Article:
High Caffeine Intake May Cut Tinnitus Risk

By , UniversityHerald Reporter

A new study has given coffee lovers even more reason to celebrate their caffeine addiction.

Researchers from Brigham and Women's Hospital found that people with a higher intake of caffeine has a lower incidence of tinnitus, often described as a ringing or buzzing sound in the ear "when there is no outside source of the sounds, in younger and middle-aged women, Counsel and Heal reported.

"We observed a significant inverse association between caffeine intake and the incidence of tinnitus among these women," Gary Curhan, senior author of the study and a physician-researcher in the Channing Division of Network Medicine at Brigham and Women's Hospital and Professor of Medicine at Harvard Medical School, said in a statement.

For the study, researchers followed more than 65,000 women in the Nurses' Health Study II, tracking self-reported results regarding lifestyle and medical history from these women. The study participants were between the ages of 30 and 44 and without tinnitus in 1991. Information on self-reported tinnitus and date of onset was obtained from questionnaires returned in 2009, with cases defined as women who reported symptoms "a few days/week" or "daily." After 18 years of follow up, researchers identified 5,289 cases of reported incident tinnitus.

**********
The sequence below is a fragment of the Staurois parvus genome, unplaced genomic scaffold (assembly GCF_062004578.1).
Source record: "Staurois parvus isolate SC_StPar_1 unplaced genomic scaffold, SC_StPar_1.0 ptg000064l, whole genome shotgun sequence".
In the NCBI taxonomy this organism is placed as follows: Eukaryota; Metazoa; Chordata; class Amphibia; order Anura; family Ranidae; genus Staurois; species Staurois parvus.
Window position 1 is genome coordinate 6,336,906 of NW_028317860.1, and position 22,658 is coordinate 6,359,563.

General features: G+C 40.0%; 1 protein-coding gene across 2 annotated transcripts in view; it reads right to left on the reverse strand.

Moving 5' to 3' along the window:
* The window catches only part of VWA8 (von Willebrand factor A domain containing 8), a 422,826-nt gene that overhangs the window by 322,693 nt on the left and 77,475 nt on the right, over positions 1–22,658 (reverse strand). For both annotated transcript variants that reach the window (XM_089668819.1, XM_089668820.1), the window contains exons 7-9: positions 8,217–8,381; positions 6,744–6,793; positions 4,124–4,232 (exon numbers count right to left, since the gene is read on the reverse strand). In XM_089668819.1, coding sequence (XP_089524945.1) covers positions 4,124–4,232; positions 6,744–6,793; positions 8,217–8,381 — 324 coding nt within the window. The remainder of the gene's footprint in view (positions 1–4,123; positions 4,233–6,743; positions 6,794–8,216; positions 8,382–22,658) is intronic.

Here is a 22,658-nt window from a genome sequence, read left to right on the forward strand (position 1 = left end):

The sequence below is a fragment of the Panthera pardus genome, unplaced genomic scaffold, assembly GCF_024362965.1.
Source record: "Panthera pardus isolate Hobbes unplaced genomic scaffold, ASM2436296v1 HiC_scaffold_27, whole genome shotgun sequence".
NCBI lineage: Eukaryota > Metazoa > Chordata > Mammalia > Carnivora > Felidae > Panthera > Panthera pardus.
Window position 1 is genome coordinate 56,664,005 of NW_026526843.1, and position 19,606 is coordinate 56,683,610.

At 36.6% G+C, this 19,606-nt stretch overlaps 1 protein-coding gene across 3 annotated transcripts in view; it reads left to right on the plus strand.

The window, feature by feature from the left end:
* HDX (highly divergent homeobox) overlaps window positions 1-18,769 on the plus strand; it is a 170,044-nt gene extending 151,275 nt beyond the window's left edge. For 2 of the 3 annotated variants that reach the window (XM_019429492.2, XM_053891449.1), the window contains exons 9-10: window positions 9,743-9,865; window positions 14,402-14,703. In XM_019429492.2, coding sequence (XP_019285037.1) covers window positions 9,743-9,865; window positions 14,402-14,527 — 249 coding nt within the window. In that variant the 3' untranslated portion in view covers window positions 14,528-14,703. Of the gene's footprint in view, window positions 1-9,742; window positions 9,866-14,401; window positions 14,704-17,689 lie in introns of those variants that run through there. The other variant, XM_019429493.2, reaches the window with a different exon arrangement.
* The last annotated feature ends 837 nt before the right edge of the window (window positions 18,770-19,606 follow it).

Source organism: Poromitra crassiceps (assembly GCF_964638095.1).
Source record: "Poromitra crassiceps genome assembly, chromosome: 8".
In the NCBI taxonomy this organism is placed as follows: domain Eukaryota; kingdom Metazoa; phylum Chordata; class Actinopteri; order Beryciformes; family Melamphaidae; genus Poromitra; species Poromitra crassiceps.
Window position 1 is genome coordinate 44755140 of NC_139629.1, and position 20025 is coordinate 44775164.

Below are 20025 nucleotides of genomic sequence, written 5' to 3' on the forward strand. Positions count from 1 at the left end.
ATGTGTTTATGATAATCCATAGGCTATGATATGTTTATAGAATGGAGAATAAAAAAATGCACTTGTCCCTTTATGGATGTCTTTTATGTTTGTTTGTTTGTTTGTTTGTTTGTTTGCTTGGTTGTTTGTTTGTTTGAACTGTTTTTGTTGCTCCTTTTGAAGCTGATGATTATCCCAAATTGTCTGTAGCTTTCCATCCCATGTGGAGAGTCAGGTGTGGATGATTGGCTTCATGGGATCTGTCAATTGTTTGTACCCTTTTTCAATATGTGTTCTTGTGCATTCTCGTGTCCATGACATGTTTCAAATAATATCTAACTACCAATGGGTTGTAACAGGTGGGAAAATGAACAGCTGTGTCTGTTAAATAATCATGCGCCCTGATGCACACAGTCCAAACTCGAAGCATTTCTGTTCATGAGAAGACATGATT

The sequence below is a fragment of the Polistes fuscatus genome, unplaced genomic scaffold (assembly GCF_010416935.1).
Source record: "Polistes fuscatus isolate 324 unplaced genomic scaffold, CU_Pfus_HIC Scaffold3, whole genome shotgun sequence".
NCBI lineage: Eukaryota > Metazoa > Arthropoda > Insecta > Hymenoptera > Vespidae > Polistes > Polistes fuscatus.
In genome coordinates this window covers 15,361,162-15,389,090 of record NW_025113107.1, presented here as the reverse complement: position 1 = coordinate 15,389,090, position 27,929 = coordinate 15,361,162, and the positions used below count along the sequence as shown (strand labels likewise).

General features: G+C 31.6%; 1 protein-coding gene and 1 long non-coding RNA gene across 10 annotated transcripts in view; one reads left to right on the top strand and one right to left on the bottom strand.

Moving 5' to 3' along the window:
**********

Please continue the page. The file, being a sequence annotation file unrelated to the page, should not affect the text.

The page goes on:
They found that among women who consumed 450 to 599 mg/day the incidence of reported tinnitus was 15 percent lower when compared with women with caffeine intake less than 150 milligrams/day.

"The reason behind this observed association is unclear," Curhan said. "We know that caffeine stimulates the central nervous system, and previous research has demonstrated that caffeine has a direct effect on the inner ear in both bench science and animal studies."

Researchers note that further evidence is needed to make any recommendations about whether the addition of caffeine would improve tinnitus symptoms.

The findings were recently published in the American Journal of Medicine. 

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